He was selected by LBJ to serve on the Warren Commission in 1963. Notably, he was initially skeptical of the lone gunman theory, but a trip to Dallas with CIA veteran Allen Dulles, an old friend also serving on the Commission, convinced him of the case against Oswald. McCoy brokered the final consensus — avoiding a minority dissenting report — and the crucial wording of the primary conclusion of the final report. He stated that any possible evidence of a conspiracy was "beyond the reach" of all of America's investigatory agencies — principally the FBI and the CIA — as well as the Commission itself.

From 1966 to 1968 he was Honorary Chairman of the Paris-based Atlantic Institute.[13]

Law firm background[edit]

Originally a partner of the Cravath firm in New York, after the war McCloy became a name partner in the Rockefeller-associated prominent New York law firm Milbank, Tweed, Hadley & McCloy. In this capacity he acted for the "Seven Sisters", the leading multinational oil companies, including Exxon, in their initial confrontations with the nationalisation movement in Libya—as well as negotiations with Saudi Arabia and OPEC. Because of his stature in the legal world and his long association with the Rockefellers, and as a presidential adviser, he was sometimes referred to as the "Chairman of the American Establishment".

Awards[edit]

McCloy is a recipient of the Association Medal of the New York City Bar Association in recognition of exceptional contributions to the honor and standing of the Bar in the community.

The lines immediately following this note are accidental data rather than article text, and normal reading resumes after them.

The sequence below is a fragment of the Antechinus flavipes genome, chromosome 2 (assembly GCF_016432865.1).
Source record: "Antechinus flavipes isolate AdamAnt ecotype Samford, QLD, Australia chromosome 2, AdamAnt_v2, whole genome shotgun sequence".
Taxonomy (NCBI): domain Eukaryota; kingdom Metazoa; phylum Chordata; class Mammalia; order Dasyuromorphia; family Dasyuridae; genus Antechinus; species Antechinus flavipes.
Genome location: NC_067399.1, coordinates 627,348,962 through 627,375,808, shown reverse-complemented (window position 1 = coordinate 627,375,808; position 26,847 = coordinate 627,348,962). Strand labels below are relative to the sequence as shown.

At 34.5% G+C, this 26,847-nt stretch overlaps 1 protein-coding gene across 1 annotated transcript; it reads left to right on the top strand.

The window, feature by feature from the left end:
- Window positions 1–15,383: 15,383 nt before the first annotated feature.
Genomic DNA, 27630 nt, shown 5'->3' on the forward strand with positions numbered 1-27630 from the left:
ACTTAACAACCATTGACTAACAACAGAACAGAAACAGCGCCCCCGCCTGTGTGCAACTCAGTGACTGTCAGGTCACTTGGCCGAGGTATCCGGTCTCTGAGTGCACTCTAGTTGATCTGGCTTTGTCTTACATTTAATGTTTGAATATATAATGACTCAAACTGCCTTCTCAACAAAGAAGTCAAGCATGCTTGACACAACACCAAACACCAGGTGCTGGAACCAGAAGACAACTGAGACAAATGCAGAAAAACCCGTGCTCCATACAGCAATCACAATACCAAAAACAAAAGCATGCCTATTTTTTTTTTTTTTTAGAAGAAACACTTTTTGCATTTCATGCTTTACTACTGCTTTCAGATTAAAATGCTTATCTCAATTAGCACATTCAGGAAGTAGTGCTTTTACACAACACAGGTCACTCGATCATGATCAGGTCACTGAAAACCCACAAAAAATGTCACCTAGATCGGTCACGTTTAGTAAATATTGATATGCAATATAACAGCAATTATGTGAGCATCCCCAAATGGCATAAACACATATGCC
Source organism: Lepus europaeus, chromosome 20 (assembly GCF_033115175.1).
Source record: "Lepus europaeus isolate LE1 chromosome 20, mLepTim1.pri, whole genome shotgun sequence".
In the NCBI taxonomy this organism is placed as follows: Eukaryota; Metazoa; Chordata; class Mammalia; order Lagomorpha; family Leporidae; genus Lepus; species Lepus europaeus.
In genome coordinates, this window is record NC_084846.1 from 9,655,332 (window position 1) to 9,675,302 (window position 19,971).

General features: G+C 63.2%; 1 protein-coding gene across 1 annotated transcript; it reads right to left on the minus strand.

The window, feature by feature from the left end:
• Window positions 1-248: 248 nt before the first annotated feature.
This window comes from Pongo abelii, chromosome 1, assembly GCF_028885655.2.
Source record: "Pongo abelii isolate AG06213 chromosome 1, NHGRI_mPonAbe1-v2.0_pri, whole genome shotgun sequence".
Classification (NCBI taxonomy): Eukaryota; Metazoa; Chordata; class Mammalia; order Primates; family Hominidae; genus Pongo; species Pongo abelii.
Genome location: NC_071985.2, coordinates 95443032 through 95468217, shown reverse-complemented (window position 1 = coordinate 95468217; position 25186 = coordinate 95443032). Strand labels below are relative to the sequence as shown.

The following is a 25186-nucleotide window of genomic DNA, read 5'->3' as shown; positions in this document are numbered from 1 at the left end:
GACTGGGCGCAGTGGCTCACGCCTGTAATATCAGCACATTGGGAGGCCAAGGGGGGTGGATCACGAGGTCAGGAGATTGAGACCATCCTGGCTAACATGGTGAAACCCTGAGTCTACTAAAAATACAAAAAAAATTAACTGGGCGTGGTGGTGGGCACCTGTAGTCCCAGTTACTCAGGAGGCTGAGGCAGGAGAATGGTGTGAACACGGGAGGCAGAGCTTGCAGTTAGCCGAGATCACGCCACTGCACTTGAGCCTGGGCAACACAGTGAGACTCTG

He received an honorary Doctor of Laws degree from Wilmington College (Ohio) in 1963.

See also[edit]

References[edit]

  1. ^ Bird (1992) pp 24-41
  2. ^ Bird (1992) pp 41-53
  3. ^ Kai Bird, The Chairman (1992) ch 5-6
  4. ^ Bird, (1992) p 109-12
  5. ^ Bird. The Chairman (1992) p 113
  6. ^ Bird. The Chairman (1992) pp 117-268
  7. ^ Bird. The Chairman (1992) p 155-56
  8. ^ Bird. The Chairman (1992) pp 147-74
  9. ^ Roger Daniels, Unfinished Business: The Japanese-American Internment Cases (1986)[1]
  10. ^ Wolf, 2000
  11. ^ See Ulm School of Design HfG Ulm: Archive
  12. ^ Background of HFG (in German)
  13. ^ Who Was Who. A&C Black. 2007. 

Further reading[edit]

Additional sources[edit]

External links[edit]

Non-profit organization positions
Preceded by
Eugene Meyer
President of the World Bank
1947 – 1949
Succeeded by
Eugene R. Black, Sr.
Diplomatic posts
Preceded by
Lucius D. Clay
American High Commissioner for Occupied Germany
1949 - 1952
Succeeded by
James B. Conant
Business positions
Preceded by
Winthrop Aldrich
Chase CEO
1953-1960
Succeeded by
George Champion
Awards
Preceded by
Douglas MacArthur
Sylvanus Thayer Award recipient
1963
Succeeded by
Robert A. Lovett